Health and Wellbeing through Nature

Wildlife friendly garden by Briony Baxter

Health and wellbeing through nature

Why is nature good for health and wellbeing?

There is increasing evidence that the natural environment supports and improves our health and wellbeing.  The natural world offers many opportunities to encourage and support us to live heathy lives, preventing poor health and therefore needing to access health services. As we all adjust our lives to stop the spread of Covid-19 we may feel increasingly isolated, so it is even more important to stay active and look after your mental wellbeing – while following government guidance.

Five Ways to Wellbeing

The Five Ways to Wellbeing sets out a simple framework to support physical and mental wellbeing. The natural environment offers fantastic ways to follow the five ways approach (as demonstrated by Essex University and The Wildlife Trusts.)

Below are some ideas on how to follow the Five Ways to Wellbeing during Covid-19. For all the latest updates from DWT on this rapidly changing situation please visit here.

Be Active

Most of us know that being active is good for our health and wellbeing (both physical and mental,) but many of us are living increasingly sedentary lives and this could increase in the current situation.  So, keep moving and go outside for your daily exercise allowance if you can, gaining physical and mental health benefits, (see the other ways below.)  Remember to follow government guidance on social distancing and not driving to places to exercise. If you do use our nature reserves, please help us to look after these important spaces for rare and threatened wildlife, you can read more here, and you can read about our dogs on leads policy here. Thank you.

Dog walking © Joey Cooke

Dog walking © Joey Cooke

Get Connected

By connecting with other people, we reduce social isolation, particularly essential at this time. You could share your current or past wildlife experiences with friends and family, even if this is over the phone or social media. Connections with nature are beneficial because it can give a focus away from everyday worries. Why not join our friendly wildlife community on social media? You can join us on Facebook, Twitter or Instagram.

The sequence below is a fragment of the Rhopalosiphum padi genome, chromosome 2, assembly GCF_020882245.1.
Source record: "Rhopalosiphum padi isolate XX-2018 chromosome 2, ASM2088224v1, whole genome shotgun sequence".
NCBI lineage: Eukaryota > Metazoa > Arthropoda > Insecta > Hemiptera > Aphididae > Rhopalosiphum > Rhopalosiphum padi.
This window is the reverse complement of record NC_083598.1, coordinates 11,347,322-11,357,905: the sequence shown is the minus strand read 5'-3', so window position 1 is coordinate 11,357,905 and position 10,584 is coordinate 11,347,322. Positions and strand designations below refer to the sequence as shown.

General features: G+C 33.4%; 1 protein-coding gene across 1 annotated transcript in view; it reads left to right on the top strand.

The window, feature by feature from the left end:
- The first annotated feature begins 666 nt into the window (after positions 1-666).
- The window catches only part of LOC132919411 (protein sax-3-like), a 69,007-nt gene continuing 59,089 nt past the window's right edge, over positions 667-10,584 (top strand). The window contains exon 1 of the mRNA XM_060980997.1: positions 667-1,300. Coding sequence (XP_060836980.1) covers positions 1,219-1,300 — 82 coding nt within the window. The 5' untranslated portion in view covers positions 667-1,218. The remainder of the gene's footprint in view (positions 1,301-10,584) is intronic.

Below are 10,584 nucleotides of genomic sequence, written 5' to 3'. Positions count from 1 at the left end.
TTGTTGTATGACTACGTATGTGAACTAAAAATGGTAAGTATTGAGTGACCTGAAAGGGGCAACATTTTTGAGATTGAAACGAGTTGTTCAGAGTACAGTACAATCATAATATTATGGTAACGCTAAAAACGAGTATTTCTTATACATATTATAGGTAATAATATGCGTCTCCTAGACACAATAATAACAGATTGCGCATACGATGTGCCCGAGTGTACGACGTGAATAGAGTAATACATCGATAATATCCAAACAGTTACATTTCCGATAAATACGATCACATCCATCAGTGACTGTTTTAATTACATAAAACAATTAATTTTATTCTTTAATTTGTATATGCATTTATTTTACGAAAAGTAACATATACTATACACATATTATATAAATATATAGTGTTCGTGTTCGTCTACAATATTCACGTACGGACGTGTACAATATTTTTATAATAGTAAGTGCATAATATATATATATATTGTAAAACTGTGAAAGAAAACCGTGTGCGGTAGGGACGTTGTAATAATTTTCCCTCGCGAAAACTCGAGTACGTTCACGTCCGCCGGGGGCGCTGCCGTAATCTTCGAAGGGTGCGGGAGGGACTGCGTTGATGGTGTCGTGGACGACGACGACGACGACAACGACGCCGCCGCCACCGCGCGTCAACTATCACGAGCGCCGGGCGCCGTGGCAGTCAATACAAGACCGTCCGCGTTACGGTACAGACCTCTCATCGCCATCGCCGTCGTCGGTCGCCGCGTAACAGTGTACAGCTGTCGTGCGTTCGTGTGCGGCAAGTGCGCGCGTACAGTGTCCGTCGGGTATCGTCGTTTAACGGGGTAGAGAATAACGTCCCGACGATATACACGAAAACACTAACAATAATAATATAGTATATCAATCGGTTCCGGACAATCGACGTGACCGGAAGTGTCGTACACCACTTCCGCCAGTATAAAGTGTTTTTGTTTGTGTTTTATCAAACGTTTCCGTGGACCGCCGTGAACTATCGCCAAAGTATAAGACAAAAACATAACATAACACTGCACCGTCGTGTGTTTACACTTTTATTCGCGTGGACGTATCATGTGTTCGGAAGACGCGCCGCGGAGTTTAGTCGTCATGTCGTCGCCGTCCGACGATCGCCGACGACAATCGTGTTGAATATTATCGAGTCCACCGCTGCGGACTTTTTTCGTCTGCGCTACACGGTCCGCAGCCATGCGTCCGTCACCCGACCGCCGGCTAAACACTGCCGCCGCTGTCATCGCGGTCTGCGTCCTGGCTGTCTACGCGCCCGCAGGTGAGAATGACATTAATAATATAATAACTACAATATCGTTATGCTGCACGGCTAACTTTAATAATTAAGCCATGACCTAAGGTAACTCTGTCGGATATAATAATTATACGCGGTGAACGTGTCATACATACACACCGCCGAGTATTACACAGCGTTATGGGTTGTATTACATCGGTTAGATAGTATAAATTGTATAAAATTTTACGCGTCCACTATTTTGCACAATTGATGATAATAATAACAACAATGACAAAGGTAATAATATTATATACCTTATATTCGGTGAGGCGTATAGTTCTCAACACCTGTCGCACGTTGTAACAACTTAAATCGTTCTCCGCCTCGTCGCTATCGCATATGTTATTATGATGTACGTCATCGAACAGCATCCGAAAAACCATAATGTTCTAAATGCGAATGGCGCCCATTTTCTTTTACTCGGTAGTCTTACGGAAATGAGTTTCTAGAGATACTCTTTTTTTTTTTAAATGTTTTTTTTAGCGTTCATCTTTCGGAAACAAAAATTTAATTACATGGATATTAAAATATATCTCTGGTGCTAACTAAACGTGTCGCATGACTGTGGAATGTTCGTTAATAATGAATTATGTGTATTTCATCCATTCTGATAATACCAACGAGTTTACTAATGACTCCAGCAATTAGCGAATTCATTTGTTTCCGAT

Be connected © Pixabay

Take Notice

Our stress levels may be higher at the moment, so spend some time taking notice of the natural world around you.  By taking notice of nature, we can be in the present moment and be mindful, allowing us to focus on one thing at a time, which allows our minds to relax.  You might focus on what’s in your garden, out the window or while out for you once a day exercise – can you see or hear birds, see trees or insects or just the shapes of the clouds in the sky?  Or if you are self-isolating, why not have a look at our Barn Owl webcam. There is a lot to see currently as Spring is here and our gardens change daily. Why not share what you see through our #DorsetWildlifeWindow campaign

Barn Owls at Lorton Meadows Nature Reserve © Paul Williams

Barn Owls at Lorton Meadows Nature Reserve © Paul Williams

Keep Learning

There are many opportunities for learning based in, or on, the natural environment.  This can be formal, through courses and lessons, as well as informal by learning from others or just trying something new.  Look up a bird or flower online if you’re not sure what it is, or maybe ask friends on social media. Why not get your nature fix by watching a nature programme – there are many available on steaming services. Why not check out our wildlife activity sheets for ideas of things to make in the garden, from bat boxes to hedgehog homes. 

Keep Learning © Paul Harris/2020VISION

Children participating in  Forest School - Paul Harris/2020VISION


At this time our volunteering has been put on hold, but you can still give back to nature.  If you have a garden there some ideas on making it wildlife friendly, from The Wildlife Trusts. Or why now check out all our wildlife gardening tips to help feed pollinators in your garden? 

At this difficult time, we need your support more than ever. If you can, please consider joining us as a member - from just £3.50 per month you will be joining a wonderful community of 28,000 wildlife heroes, committed to creating a bright future for Dorset's wildlife and wild places.

Join us as a member today.



Hedgehog in autumn leaves (captive, rescue animal)

WildNet - Tom Marshall

Covid-19 news updates from DWT